A new entry in the list of extra-biblical traditions in the New Testament.
“Now as Jannes and Jambres resisted Moses, so do these also resist the truth: men of corrupt minds, disapproved concerning the faith.” – 2 Timothy 3:8
“And Mosheh and Aharon went in unto Pharoh, and did as the Lord had commanded. And Aharon threw down the rod before the sight of Pharoh, and before the sight of his servants, and it became a basilisk. But Pharoh called the hachems and magicians; and they also, Janis and Jamberes, magicians of Mizraim, did the same by their burnings of divination. They threw down each man his rod, and they became basilisks; but were forthwith changed to be what they were at first; and the rod of Aharon swallowed up their rods.” – Targum Pseudo-Jonathan on Exodus 7:10-12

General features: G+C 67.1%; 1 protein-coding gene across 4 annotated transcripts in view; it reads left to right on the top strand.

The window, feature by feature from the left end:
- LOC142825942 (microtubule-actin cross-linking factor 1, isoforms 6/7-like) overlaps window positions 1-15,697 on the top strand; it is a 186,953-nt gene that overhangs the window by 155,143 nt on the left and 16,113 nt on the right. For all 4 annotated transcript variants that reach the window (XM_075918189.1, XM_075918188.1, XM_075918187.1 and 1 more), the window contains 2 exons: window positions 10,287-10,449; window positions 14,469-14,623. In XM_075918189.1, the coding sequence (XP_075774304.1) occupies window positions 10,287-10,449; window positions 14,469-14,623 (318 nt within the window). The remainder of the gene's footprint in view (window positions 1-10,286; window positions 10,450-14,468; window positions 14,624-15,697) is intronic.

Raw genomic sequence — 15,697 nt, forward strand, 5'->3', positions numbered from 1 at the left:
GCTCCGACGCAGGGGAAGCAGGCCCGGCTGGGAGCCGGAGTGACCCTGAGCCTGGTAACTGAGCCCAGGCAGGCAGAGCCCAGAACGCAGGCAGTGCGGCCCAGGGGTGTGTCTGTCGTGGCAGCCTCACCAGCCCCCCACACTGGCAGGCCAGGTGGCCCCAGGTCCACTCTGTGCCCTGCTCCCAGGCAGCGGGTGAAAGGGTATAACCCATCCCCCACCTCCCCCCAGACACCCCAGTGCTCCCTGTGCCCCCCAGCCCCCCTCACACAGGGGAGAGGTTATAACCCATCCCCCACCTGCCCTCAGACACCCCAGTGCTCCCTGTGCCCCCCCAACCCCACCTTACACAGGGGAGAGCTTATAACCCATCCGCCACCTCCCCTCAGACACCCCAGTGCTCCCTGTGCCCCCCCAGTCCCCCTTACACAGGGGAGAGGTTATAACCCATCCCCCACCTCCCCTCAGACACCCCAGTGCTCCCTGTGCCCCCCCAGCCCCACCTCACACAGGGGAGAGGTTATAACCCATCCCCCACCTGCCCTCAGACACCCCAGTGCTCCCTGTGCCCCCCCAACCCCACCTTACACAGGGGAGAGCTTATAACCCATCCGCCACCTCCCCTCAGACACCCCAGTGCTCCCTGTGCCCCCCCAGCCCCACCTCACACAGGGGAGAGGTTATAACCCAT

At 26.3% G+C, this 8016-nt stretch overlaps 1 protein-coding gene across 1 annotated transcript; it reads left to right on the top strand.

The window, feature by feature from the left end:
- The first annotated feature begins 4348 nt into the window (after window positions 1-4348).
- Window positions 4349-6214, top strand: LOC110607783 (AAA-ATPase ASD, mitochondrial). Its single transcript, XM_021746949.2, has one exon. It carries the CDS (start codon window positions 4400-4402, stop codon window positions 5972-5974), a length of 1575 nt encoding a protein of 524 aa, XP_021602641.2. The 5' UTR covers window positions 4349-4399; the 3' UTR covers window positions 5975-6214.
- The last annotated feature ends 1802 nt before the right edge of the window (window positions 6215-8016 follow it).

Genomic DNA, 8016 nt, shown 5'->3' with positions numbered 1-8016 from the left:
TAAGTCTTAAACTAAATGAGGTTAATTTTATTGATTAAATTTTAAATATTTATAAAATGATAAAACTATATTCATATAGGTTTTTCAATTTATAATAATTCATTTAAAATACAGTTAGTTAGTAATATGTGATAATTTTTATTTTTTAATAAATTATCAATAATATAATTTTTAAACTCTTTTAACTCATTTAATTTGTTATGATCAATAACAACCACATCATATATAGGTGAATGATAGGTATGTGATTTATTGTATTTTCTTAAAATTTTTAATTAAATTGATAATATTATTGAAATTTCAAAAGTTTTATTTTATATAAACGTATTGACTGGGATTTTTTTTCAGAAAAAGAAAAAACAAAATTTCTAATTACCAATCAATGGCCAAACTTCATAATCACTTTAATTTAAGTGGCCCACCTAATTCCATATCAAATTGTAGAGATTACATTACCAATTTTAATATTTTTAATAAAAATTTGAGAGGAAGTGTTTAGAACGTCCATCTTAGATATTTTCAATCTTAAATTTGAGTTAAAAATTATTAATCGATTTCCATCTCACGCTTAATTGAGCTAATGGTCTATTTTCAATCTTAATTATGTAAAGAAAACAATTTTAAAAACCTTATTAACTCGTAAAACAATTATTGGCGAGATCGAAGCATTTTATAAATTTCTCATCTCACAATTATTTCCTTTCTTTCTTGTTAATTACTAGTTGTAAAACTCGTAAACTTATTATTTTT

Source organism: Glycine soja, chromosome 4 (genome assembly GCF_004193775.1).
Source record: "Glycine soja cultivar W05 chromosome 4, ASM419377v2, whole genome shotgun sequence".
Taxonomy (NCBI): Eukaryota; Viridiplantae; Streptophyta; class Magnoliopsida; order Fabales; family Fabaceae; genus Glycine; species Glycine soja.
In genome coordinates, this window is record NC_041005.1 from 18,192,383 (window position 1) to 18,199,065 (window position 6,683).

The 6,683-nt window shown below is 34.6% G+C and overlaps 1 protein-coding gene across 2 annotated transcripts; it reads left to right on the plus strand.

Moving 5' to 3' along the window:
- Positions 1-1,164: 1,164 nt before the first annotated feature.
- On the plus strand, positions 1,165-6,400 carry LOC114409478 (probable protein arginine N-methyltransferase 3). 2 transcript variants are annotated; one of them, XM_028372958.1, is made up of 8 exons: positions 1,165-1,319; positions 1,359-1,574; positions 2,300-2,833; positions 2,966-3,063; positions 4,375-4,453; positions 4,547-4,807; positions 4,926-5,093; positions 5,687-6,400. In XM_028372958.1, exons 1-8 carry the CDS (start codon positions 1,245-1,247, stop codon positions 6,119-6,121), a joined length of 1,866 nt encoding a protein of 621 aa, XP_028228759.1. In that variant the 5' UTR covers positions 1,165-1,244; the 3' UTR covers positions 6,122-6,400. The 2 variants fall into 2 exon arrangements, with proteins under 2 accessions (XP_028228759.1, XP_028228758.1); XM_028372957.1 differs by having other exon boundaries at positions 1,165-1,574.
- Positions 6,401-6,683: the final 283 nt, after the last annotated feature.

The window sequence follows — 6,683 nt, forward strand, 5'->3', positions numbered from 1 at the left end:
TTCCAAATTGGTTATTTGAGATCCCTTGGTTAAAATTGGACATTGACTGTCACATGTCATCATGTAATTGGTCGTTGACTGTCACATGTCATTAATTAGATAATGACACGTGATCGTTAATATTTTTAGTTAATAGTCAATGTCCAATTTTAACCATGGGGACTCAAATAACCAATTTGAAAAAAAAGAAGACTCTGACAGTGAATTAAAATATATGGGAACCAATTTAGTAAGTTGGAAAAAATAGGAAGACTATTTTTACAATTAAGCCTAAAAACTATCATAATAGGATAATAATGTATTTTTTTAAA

Although the story of Pharaoh’s magicians trying to show up Moses and Aaron is record in Scripture (Exodus 7:10-12), the names of the magicians are not. St. Paul here draws on Jewish oral tradition as the source for the two names, Jannes and Jambres, and he clearly expects his readers to be familiar with not only the Biblical story but the extra-biblical names as well. According to Origen (in his Commentary on Matthew 27:8), St. Paul was quoting from an extra-biblical work called the Book of Jannes and Jambres. Origen and other ancient authors were familiar with this work, but, unfortunately, no copy has survived to us today.